Recently, we had the opportunity to lurk on the edges of the local Hunt’s Meet, prior to the commencement of the actual hunt itself. Due to the ban on fox-hunting which is in place in England, there were scent trails laid, rather than the hunt searching out an actual fox.

The weather itself was glorious: sunshine beamed down, the breeze was no more than a zephyr and we found ourselves scenting spring on the air, rather than frost and snow.

The Meet

 We walked up to the Lodge and stood on the ha-ha (a walled embankment above a field) to watch the hunt meet. The horses were enormous and high-spirited – great fun to watch – and their riders were decked out in glorious costume. (Not really costume, but the outfits dictated by custom.) We even spotted a lovely lady riding side-saddle in a fabulous skirted riding-habit – quite as if she had stepped from the pages of an Austen novel. Riding hats are merely hats here – not helmets (it’s not even compulsory to wear a bicycle helmet when riding on the road here!) – so there were various modes of headgear: top hats, bonnets; caps etc.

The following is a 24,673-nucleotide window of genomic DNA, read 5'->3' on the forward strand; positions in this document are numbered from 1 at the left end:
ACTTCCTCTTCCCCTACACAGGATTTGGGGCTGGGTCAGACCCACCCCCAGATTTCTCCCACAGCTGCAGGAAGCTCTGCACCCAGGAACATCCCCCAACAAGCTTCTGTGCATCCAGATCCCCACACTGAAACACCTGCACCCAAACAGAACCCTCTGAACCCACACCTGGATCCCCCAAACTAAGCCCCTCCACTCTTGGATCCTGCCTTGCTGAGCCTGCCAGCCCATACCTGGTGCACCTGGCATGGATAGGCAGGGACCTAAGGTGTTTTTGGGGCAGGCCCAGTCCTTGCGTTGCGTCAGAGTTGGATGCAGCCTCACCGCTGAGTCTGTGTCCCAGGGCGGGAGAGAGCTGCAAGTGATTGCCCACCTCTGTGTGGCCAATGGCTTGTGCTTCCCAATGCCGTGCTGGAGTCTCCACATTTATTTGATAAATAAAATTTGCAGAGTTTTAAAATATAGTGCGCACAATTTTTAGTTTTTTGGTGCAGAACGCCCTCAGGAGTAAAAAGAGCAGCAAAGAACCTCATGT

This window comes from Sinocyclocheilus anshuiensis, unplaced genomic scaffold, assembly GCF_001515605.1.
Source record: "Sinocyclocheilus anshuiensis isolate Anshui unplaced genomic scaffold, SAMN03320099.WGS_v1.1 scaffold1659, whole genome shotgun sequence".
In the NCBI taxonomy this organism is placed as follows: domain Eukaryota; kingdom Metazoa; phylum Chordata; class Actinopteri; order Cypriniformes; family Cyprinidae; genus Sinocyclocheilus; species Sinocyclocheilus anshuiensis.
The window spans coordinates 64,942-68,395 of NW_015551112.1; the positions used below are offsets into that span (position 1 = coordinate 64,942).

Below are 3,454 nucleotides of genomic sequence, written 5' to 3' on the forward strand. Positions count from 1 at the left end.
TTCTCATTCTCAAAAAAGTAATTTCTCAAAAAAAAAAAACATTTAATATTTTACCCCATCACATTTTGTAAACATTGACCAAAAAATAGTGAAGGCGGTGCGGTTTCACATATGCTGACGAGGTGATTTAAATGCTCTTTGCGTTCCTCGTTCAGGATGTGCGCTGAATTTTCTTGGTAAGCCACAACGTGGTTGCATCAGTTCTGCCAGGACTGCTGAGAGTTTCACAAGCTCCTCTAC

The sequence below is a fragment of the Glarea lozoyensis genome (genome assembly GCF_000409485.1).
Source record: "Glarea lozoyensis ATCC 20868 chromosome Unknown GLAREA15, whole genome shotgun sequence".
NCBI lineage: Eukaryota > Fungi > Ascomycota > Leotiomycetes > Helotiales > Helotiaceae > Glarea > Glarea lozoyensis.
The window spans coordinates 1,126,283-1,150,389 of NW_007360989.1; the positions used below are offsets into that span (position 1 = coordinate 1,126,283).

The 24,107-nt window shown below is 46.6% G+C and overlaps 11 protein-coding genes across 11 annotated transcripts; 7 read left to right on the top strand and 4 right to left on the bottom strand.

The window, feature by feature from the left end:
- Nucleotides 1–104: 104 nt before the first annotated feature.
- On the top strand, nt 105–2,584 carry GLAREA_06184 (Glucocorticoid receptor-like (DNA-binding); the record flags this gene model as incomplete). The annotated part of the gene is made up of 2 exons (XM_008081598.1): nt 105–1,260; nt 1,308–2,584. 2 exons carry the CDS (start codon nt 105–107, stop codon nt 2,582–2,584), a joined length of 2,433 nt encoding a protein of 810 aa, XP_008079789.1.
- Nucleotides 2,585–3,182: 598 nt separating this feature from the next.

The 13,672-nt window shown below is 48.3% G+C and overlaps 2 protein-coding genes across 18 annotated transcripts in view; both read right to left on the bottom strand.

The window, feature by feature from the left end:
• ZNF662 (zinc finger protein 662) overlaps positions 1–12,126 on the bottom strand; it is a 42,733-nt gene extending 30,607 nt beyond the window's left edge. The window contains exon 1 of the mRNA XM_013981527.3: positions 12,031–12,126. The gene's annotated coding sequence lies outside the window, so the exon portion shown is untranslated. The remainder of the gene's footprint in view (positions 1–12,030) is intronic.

Taking some final instructions…

The hounds were brought up after about half an hour or so, by the Master of the Hounds/Kennels, and they were gorgeous. Liver and white and thigh high when standing on all fours they were inquisitive, boisterous and utterly consumed by the need to explore. The home-made sausage rolls and glasses of port being handed around were safe only on horseback or in the hands of the very confident. E was captivated and desperate to get closer to the ‘dogs!’ until he was licked in the face, which made him more timid. (N.B. Never let anyone hear you say ‘Dogs’. They must always be referred to as ‘Hounds’.)

When it was time for the hunt to set off we got to see the Master of the Kennels in action. He had such amazing control of the whole pack of 20 or so hounds that he could look at one who was baying softly and say ‘Shhh’ with his finger to his lips, and the hound would stop. Only once did we see one hound continue, at which point it was flicked on the nose (by the Master, who was on horseback) with a piece of cord, and then it did hush!

The hounds led off the hunt – searching for a scent to follow – and were then followed by the riders. We saw them hither and yon across the estate for most of the day after that and it was a bit of a thrill to hear the horn being winded and to be part of our own Mary Poppins moment.

E rediscovering sunshine